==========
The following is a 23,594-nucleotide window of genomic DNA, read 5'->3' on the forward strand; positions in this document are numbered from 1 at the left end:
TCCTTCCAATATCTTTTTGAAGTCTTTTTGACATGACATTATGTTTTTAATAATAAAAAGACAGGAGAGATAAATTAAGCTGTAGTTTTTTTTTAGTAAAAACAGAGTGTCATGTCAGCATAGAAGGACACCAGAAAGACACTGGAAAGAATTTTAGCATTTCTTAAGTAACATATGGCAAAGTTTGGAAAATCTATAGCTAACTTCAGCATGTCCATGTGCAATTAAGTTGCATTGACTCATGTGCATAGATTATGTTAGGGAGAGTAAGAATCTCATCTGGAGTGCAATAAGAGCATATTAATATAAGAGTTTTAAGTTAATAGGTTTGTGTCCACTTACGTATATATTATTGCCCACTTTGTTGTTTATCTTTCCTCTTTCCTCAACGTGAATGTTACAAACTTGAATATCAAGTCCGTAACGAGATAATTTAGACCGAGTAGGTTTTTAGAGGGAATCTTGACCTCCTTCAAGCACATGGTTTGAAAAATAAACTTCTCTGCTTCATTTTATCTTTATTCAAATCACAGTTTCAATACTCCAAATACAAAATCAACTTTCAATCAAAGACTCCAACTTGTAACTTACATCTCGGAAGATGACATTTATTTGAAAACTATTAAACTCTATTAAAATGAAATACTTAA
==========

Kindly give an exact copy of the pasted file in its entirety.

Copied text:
The following is a 23,594-nucleotide window of genomic DNA, read 5'->3' on the forward strand; positions in this document are numbered from 1 at the left end:
TCCTTCCAATATCTTTTTGAAGTCTTTTTGACATGACATTATGTTTTTAATAATAAAAAGACAGGAGAGATAAATTAAGCTGTAGTTTTTTTTTAGTAAAAACAGAGTGTCATGTCAGCATAGAAGGACACCAGAAAGACACTGGAAAGAATTTTAGCATTTCTTAAGTAACATATGGCAAAGTTTGGAAAATCTATAGCTAACTTCAGCATGTCCATGTGCAATTAAGTTGCATTGACTCATGTGCATAGATTATGTTAGGGAGAGTAAGAATCTCATCTGGAGTGCAATAAGAGCATATTAATATAAGAGTTTTAAGTTAATAGGTTTGTGTCCACTTACGTATATATTATTGCCCACTTTGTTGTTTATCTTTCCTCTTTCCTCAACGTGAATGTTACAAACTTGAATATCAAGTCCGTAACGAGATAATTTAGACCGAGTAGGTTTTTAGAGGGAATCTTGACCTCCTTCAAGCACATGGTTTGAAAAATAAACTTCTCTGCTTCATTTTATCTTTATTCAAATCACAGTTTCAATACTCCAAATACAAAATCAACTTTCAATCAAAGACTCCAACTTGTAACTTACATCTCGGAAGATGACATTTATTTGAAAACTATTAAACTCTATTAAAATGAAATACTTAA